Eco Tourism Archives -

Category Archives: Eco Tourism

Sustainability in Costa Rica
April 1st, 2014 by Andrea Zolna
Costa Rica Sustainability Programs Costa Rica is on the forefront of working to create a cleaner and greener world. The government aims to be fully carbon neutral by 2021 and is working along with most of these organizations to make it happen! Costa Rica already owes 94% of it’s energy to alternative energy sources (hydroelectric, wind & geothermal), and a 3.5% tax on gasoline... [read more]

October 7th, 2013 by Anamaya Resort
Caracara - Birds of Costa Rica Biology The Crested Caracara is one of the three species of caracaras found in Costa Rica. It is a member of the hawk family and is the national bird of Mexico. This shrewd bird has moved southwards and is often seen on roads, hunting for roadkills. They can also pursue vultures or pelicans in the air and annoy them until... [read more]

White Throated Magpie Jay
October 7th, 2013 by Anamaya Resort
White-throated magpie jay of Costa Rica Biology One of the New World jays, the white-throated magpie-jay is a big blue, black and white bird that features a sprightly black plume. It is primarily found in tropical dry forests, and goes along this habitat through its southern limit in Guanacaste, Costa Rica, turning it over to its close counterpart, the black-throated magpie-jay, around Jalisco, Mexico. In the... [read more]

October 7th, 2013 by Geoff McCabe
Collared Aracari Biology The collared aracari is a tiny peculiar-looking toucan with a obvious and awkwardly-oversized bill. It can be commonly spotted throughout its 500,000 square mile Latin American region, and frequently seen at Anamaya Resort, where groups of aracaris are often seeing foraging through local fruiting trees. There are 14 known species of aracaris, all sporting slender bodies, vividly-colored plumages and... [read more]

October 7th, 2013 by Anamaya Resort
Biology The kinkajou is a rainforest mammal of the family Procyonidae related to olingos, coatis, raccoons, and the ringtail and cacomistle. It is the sole member of the potos family and is also known as the "honey bear" (a name that it shares with the sun bear). Kinkajous can often be confused with ferrets or monkeys, but are not related... [read more]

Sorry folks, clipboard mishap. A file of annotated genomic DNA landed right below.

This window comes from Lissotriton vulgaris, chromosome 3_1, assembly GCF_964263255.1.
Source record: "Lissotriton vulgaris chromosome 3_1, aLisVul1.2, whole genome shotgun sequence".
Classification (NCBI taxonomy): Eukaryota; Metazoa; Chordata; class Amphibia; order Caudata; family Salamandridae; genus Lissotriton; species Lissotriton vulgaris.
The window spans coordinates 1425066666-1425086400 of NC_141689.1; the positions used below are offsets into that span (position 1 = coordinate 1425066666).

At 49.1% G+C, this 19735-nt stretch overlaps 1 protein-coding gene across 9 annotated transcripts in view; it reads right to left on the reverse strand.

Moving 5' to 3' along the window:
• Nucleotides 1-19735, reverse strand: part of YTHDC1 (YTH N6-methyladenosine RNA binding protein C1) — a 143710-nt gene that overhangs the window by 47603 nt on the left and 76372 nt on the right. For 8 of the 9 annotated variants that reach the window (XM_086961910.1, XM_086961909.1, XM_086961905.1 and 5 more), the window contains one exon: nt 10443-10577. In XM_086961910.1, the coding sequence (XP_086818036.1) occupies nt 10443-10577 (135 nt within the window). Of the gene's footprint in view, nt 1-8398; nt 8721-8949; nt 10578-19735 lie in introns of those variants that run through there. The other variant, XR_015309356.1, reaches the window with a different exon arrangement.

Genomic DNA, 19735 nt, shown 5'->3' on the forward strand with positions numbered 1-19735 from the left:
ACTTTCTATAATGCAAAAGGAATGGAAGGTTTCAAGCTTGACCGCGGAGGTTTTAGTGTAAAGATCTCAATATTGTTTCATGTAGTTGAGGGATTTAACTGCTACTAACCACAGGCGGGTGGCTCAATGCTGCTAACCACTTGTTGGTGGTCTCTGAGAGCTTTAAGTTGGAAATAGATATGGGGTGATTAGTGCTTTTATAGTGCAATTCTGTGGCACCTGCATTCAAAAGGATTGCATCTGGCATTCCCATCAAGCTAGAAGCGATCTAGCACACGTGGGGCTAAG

October 7th, 2013 by Anamaya Resort
Biology Jaguarundi can be found from northern Argentina to the south-western part of the United States. Their primary habitat lowlands, but they can be also be spotted high as 10,000ft. They seem to prefer regions enclosed with low or undersized shrubs or trees, close to water bodies, than dense and large areas of wet jungles. In contrast most other cats... [read more]

Anteater (Tamandua)
October 7th, 2013 by Anamaya Resort
Biology Of the three anteater species in Costa Rica, the Northern Tamandua, or Lesser anteater as it is often called; is the most commonly spotted type of anteater. The Tamandua will grow to be about two feet long and weigh approximately ten pounds. It’s about half the size of the Giant anteater and has a broad black vest with a... [read more]

Spotted Skunk
October 7th, 2013 by Anamaya Resort
Spotted Skunk Biology The Western Spotted Skunk is a tiny, relatively slender skunk with glossy black fur interrupted with distinct white stripes on the forward part of the body. The posterior portion of the body has two interrupted white bands with one white spot on each side of the rump and a couple more at the base of its tail. The top... [read more]

Humpback Whales
October 7th, 2013 by Anamaya Resort
Humpback Whales in Costa Rica Biology The humpback whale is one of the most recognizable whale species. Towering anywhere between 40 and 50 feet in length, a humpback whale can weigh up to a staggering 48 tons. They are easily identified from other whale species owing to their huge flippers, almost a third of their entire body size, and the trademark hump on their backs.... [read more]

October 7th, 2013 by Anamaya Resort
Ctenasaur / Iguana of Costa Rica Biology This animal requires warm, sunny areas with perches, which may be stones, boulders, trees, snags, or fence posts to thrive. Beyond this specific need, its habitat is flexible. The ctenosaur can exist in beachside scrubs, dry deciduous and moist forests, and busy adjacent zones such as pastures. They can be found living unruffled in gardens and other settings within... [read more]

Green Iguana
October 7th, 2013 by Anamaya Resort
Green Iguana Costa Rica Biology The largest lizard species in Central America, the adult green iguana (Iguana iguana) can reach up to six feet in length and weighs up to twelve pounds. The species is well known for its long, whip-like long tail that accounts for more than half its total length. Like many lizards, green iguanas have devised an ingenious defence mechanism where... [read more]

October 7th, 2013 by Anamaya Resort
Agouti at Anamaya Resort Biology The Agouti is a tropical rodent that to most visitors appears a cross between a rabbit and a squirrel. It looks like a slightly larger version of the guinea pig. Agoutis are vital to the ecosystem in the sense that they are important seed predators who also act as dispersers. They feast on seeds from trees and will transport... [read more]